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Sinatra furnishings among Sands sale

Sinatra furnishings among Sands sale

ATLANTIC CITY, N.J. (AP) – Here’s one way to look at the giant liquidation sale that will take place later this week at the former Sands Casino Hotel: It’s one last chance to take home a nostalgic piece of the place where Frank Sinatra once held court.

Here’s another: Falter in Atlantic City, and they’ll pick your bones clean.
Both will happen on Thursday when the contents of the famous gambling hall and its hotel rooms, kitchens and stages go on sale to the public. Once the stuff is gone, the Sands will be demolished to make way for a new billion-dollar casino.

‘When you pull these places apart, people are fascinated,’ said Kim Townsend, executive vice president of Pinnacle Atlantic City, the company that bought the Sands property. ‘Whenever things are hidden away behind walls or in private areas, it just increases the speculation.’

There will be hidden treasures aplenty, including everything from the Plaza Club — a swank 19th-floor hideout that became Sinatra’s private playground whenever he stayed at the Sands. Chandeliers ($4,250), a marble and wood bar, and leather chairs are among the furnishings from the club that are expected to go quickly.

Rocky Merrill, a maintenance worker for 25 of the Sands’ 26 years, did custom work for The Chairman of the Board during several of Ol’ Blue Eyes’ stints there.

‘He was really private,’ Merrill recalled. ‘We took a whole floor and I had to cut doors between each room so he could walk from one end of the floor to another where his people were, without having to go into the hallway.’

‘He asked for it, he got it,’ Merrill said.

All told, about $1.5 million worth of merchandise is being sold off, from $1 towels and linens to the giant red velvet curtain that rose and fell on acts at The Copa Room, which could fetch $5,000 to $10,000.

The sale is not an auction; each item is tagged with an assigned price, and buyers have to cough up an additional 10 percent ‘buyers’ premium.’ The sale will continue until everything is sold.

The Sands opened as the Brighton Hotel & Casino in August 1980. Within a year, it was sold and renamed the Sands. In the 1980s it became a hub for by-then aging Rat Packers and in the early ’90s was among the first Atlantic City casinos to offer poker.
But the sands of time were running out for the Sands by 2003 when The Borgata Hotel Casino & Spa opened, bringing with it restaurants from big-name chefs, pulsing nightclubs and upscale shopping — and no drop-off zones for buses.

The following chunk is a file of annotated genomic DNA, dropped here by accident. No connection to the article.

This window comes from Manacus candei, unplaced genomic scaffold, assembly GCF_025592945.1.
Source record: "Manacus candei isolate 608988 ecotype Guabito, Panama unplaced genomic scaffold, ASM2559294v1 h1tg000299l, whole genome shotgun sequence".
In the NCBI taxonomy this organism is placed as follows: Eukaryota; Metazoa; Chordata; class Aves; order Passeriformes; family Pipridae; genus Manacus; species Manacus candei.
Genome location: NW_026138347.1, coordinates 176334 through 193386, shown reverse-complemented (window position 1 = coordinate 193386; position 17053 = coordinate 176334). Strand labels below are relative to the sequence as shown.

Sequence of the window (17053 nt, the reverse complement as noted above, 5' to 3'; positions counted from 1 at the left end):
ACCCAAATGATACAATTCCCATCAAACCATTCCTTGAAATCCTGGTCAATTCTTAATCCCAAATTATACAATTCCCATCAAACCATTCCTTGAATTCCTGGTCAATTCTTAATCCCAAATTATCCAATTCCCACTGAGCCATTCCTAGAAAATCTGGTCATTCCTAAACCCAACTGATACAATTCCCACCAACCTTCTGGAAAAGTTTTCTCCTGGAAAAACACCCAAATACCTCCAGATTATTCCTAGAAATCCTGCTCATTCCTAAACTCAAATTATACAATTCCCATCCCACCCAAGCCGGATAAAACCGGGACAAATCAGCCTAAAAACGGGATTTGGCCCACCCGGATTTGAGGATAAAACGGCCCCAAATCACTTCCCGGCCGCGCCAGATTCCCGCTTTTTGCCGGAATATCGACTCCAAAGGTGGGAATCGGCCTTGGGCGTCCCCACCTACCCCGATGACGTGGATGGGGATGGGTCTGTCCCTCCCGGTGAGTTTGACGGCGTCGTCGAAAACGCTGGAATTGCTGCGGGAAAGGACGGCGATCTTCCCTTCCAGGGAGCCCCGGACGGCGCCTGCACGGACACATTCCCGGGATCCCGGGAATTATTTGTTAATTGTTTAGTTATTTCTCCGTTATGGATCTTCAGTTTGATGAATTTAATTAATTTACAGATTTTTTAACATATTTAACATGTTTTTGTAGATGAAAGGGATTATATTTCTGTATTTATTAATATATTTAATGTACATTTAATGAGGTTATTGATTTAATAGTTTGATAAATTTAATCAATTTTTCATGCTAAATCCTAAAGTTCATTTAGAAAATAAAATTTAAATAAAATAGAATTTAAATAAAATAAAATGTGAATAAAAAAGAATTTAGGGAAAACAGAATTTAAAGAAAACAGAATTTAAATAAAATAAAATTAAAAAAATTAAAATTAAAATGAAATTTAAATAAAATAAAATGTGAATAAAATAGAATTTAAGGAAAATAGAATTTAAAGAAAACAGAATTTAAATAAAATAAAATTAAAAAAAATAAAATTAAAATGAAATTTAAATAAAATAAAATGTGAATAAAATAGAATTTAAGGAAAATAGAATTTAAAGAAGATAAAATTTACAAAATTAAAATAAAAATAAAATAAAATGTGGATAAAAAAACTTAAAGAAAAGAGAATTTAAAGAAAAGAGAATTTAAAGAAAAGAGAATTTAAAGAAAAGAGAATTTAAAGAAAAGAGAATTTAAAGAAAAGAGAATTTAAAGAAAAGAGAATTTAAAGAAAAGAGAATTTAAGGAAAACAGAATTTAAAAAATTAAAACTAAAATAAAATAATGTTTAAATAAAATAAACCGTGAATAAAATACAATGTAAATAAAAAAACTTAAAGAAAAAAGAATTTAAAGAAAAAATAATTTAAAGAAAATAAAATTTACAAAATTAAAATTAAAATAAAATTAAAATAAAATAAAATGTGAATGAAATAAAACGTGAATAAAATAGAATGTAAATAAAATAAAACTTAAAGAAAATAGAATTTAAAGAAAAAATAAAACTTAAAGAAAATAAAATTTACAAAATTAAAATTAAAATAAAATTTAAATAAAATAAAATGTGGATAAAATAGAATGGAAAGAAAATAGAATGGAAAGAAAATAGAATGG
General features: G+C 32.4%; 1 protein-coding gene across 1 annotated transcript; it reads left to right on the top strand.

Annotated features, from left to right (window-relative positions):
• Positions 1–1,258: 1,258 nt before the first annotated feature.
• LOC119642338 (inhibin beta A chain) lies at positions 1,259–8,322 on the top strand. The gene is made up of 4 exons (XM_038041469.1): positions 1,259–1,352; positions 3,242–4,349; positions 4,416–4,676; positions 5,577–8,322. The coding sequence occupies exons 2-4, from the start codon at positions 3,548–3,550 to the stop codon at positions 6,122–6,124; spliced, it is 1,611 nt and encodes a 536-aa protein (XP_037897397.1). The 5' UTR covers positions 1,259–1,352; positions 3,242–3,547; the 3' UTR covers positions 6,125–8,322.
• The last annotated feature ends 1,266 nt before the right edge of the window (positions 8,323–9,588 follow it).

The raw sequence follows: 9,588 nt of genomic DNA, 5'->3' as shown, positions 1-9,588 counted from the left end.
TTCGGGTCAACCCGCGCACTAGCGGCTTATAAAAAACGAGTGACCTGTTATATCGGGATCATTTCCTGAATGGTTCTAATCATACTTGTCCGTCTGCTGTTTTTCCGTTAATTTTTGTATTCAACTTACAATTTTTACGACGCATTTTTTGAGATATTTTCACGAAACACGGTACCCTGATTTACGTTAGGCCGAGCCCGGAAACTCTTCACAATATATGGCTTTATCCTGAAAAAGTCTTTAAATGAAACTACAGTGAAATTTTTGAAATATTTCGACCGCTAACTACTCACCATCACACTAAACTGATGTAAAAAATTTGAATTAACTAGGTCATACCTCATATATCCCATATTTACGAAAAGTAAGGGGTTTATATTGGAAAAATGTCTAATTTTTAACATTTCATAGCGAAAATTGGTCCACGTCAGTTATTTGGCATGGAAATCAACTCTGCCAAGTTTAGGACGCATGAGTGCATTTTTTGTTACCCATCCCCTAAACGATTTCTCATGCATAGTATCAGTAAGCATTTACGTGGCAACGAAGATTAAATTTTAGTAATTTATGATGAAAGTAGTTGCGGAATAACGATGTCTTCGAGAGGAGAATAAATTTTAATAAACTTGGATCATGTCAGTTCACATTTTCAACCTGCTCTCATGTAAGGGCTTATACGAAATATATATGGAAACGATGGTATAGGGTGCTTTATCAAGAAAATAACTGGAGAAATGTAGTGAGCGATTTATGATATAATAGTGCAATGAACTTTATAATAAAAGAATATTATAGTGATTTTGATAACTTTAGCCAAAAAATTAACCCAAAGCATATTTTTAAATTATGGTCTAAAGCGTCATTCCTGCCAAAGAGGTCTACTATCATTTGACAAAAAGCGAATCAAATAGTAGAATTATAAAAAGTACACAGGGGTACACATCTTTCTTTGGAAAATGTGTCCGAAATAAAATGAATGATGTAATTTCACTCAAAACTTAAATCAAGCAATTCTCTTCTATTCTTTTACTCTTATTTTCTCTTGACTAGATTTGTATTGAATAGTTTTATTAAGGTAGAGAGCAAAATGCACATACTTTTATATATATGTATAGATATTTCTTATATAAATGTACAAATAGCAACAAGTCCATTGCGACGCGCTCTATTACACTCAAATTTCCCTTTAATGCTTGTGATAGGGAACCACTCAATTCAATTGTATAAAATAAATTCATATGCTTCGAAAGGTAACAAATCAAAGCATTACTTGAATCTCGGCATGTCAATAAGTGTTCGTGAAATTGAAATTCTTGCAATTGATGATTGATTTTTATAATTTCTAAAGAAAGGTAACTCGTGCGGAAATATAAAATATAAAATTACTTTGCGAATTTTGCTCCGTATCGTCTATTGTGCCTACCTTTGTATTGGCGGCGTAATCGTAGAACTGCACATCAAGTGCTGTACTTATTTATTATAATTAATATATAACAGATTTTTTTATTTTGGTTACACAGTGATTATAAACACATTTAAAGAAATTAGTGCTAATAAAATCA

The trend toward Las Vegas-style destination resorts moved away from the buffets and bus terminals for blue-haired old ladies that places like the Sands offered. Last September, mogul Carl Icahn, who owned the Sands for six years, sold it to Pinnacle Entertainment, which closed it down in November.

Before the building is imploded this fall, everything has to be cleared out. The gambling equipment has all been transferred to other Pinnacle casinos except for the chips, which will be destroyed in a few weeks.

The sale includes 200 television sets, priced as low as $89; the marble bar and four stools from the posh Hollywood Suite (just under $2,000); the room’s king-size canopy bed ($2,250) and its whirlpool bath with waterfall jets ($1,495).

Brass Champagne buckets go for $175, a light-up ceiling sign that reads ‘CRAPS’ sells for $95, and a high-backed dining room chair that seems more appropriate for a beach house than a glitzy casino is tagged at $65. Vinyl lounge chairs are $145 each.

Then there are thousands of pieces of kitchen and restaurant equipment, including plates, glasses, baking trays and serving racks. The drums from the Copa Room’s house band must go, along with hundreds of high-powered color stage lights.

Even the huge dressing room mirror into which Sinatra peered before each show, and the in-house speaker box through which an assistant called him to the stage will be sold.

So, too, will the fully functional window that Rosemary Clooney insisted be installed in her room as a condition of her performing there, and the steam room that Don Rickles demanded be built for him, Merrill said.

Even the huge gambling icons on the Sands’ facade, such as the giant logo, the ‘777’ slot machine panel, and yellow gambling chips are for sale. But bring your own construction crew to pry them loose.

Copyright 2007 Associated Press. All rights reserved. This material may not be published, broadcast, rewritten, or redistributed.

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